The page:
Synonyms and other taxonomic changes
Zanclognatha was lumped with the Eurasian genus Polypogon by Poole (1989), then split from Polypogon by Fibiger & Hacker (1991), and reinstated as a valid genus by Poole again (1996). The recent European checklist by Nowacki & Fibiger (1998) treats both Zanclognatha and Polypogon as valid genera, and Lafontaine & Troubridge (in press, July 2005) recommend retaining Zanclognatha as a separate genus, based on structural differences listed under "Identification" and "See also" sections below.
species are found in America north of Mexico.(1)
12 species in eastern Canada (CBIF
5 species in western Canada (CBIF
uniformly-colored wings range from pale to dark; several species have a thin straight line running from wingtip to wingtip - a Zanclognatha trait; at rest, the triangular forewings are held flat in a swept-back position with the inner margins touching, giving the moth a "stealth bomber" appearance
labial palpi of Zanclognatha species are upturned with the apical segment slender and blade-like; male antenna has distinctive swelling or "knot" of enlarged scales and/or segments characteristic of many herminiine genera; antenna is slightly bead-like with a long seta on each side of each segment; tarsus is reduced with the apical segments projecting out from under the tibial hood; male valve has one or two additional processes projecting from the dorsal margin of the valve [adapted from Lafontaine & Troubridge, 2005]
represented coast to coast in North America but most species concentrated in the east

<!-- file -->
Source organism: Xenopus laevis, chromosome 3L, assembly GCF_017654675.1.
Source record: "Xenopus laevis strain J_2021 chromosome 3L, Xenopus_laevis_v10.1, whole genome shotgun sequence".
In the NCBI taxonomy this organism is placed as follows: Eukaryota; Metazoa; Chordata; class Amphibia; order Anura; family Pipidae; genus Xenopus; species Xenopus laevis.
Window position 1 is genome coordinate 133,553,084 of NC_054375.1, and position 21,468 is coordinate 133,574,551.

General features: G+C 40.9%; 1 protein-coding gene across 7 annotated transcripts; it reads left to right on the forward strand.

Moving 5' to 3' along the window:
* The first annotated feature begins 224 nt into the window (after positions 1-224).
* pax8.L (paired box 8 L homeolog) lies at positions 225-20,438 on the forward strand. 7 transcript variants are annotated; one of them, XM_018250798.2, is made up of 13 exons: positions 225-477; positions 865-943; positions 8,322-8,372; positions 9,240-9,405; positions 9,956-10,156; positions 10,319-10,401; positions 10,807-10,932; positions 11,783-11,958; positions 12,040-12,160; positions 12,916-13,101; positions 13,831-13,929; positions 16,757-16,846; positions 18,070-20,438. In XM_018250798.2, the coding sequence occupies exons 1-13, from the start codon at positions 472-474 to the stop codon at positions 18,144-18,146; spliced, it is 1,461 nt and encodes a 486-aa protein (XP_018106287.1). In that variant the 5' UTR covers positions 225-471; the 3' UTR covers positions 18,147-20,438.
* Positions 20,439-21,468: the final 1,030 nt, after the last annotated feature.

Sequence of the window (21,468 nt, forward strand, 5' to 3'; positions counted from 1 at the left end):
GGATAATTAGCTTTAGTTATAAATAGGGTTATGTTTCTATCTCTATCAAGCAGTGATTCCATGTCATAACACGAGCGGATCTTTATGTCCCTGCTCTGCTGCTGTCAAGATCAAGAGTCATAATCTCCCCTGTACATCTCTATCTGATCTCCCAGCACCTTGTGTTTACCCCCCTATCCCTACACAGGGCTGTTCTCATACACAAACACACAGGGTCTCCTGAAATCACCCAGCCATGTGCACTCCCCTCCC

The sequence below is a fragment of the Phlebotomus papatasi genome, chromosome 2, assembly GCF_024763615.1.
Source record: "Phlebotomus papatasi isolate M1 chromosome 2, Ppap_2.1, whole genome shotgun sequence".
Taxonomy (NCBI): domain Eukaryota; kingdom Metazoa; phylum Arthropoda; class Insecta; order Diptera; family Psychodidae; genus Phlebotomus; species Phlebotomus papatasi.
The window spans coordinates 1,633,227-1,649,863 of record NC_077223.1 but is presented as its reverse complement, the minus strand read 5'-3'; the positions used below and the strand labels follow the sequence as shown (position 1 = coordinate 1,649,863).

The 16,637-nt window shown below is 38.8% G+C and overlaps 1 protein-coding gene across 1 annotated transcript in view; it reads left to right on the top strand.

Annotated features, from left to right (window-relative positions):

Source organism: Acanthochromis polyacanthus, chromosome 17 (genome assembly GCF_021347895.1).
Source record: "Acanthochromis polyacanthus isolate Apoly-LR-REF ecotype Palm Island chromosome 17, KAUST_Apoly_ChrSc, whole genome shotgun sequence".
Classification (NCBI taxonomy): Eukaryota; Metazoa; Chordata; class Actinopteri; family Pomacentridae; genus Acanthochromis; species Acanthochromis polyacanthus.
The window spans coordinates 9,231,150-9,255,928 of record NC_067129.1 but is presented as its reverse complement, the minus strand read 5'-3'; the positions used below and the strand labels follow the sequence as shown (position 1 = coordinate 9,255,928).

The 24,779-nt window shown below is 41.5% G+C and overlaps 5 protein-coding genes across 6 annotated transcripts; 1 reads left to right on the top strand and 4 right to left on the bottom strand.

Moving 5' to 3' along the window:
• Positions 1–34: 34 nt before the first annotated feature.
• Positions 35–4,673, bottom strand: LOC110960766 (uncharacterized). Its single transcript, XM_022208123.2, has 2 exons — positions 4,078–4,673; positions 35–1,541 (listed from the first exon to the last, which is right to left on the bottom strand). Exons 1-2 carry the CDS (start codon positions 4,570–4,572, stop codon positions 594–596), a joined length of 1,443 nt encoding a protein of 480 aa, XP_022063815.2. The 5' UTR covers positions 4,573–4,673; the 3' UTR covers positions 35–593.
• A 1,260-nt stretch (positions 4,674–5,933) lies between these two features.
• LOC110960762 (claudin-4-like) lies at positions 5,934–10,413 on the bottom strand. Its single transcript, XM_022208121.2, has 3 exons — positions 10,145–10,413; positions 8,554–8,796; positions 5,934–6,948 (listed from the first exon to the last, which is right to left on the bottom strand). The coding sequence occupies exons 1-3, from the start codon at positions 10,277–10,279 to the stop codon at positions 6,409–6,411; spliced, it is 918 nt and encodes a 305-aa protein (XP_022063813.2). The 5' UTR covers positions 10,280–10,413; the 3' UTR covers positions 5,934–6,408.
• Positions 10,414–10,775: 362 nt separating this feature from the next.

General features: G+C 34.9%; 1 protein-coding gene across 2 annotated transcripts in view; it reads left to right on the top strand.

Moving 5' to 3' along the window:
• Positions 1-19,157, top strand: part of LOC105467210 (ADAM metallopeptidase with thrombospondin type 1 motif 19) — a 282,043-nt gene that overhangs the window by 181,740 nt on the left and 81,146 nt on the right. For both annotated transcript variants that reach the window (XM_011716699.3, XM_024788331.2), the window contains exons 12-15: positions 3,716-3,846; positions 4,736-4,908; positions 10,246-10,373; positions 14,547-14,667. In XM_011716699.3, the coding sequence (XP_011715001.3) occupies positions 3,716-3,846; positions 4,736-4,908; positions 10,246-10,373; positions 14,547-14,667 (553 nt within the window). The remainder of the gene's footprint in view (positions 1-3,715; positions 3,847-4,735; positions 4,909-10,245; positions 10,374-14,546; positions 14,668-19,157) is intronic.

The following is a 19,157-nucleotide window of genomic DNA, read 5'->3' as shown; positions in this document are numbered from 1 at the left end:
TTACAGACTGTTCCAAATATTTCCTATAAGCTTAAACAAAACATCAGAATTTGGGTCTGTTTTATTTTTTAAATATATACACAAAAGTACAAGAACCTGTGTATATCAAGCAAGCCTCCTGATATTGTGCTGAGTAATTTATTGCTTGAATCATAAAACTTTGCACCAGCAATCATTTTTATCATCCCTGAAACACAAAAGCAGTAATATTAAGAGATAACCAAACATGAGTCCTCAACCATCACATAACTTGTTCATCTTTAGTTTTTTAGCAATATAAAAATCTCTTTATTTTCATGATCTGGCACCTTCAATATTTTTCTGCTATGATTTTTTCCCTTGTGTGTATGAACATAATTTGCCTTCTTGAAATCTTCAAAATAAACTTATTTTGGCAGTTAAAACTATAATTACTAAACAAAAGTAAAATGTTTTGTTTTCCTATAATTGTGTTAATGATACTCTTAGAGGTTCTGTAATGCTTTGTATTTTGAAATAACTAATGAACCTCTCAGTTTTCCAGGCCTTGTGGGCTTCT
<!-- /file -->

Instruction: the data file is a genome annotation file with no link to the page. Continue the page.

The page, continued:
usually found in wooded areas on or near the forest floor
adults fly from May to September
individuals fly weakly a short distance when flushed, and if approached slowly will usually remain stationary; due to low light levels in the forest and intervening leaves and twigs, getting acceptable photos can be a challenge.
For more information on Zanclognatha go to
The Eurasian genus Polypogon differs from Zanclognatha in the following ways: labial palpi directed forward (rather than upturned) with ragged fringe of scales on dorsal surface of apical segment; male antenna bipectinate and lacks "knot" of enlarged scales; male valve bilobed with lightly sclerotized dorsal lobe and tapered ventral lobe; uncus relatively simple (laterally flattened near base but more inflated toward tip, with an apical spine); vesica has many pouches and is covered with patches of conical spines [adapted from Lafontaine & Troubridge, 2005]
Fibiger, M., and H. Hacker. 1991. Systematic list of the Noctuidae of Europe. Esperiana, 2: 1-109.
Lafontaine, D., and J. Troubridge. 2005. Taxonomic notes on North American Noctuidae 2: The Polypogon group of genera. (in press, July 2005)
Nowacki, J., and M. Fibiger. 1998. Noctuidae. pp. 251-293. In Karsholt, O., and J. Razowski. The Lepidoptera of Europe. A distributional checklist. 380 pp. Stenstrup: Apollo Books.
Poole, R.W. 1989. Lepidopterorum Catalogus (New Series).
Fascicle 118 Noctuidae, Parts 1–3: xii + 1-1314. New York: E.J. Brill.(2)
Poole, R. W. 1996. Nomina Insecta Nearctica. A Checklist of the Insects of North America. Volume 3: Diptera, Lepidoptera, Siphonaptera. E.I.S., Rockville, MD. 1143 pp.
pinned adult images
of the 12 species in eastern Canada (CBIF)
pinned adult images
of the 5 species in western Canada (CBIF)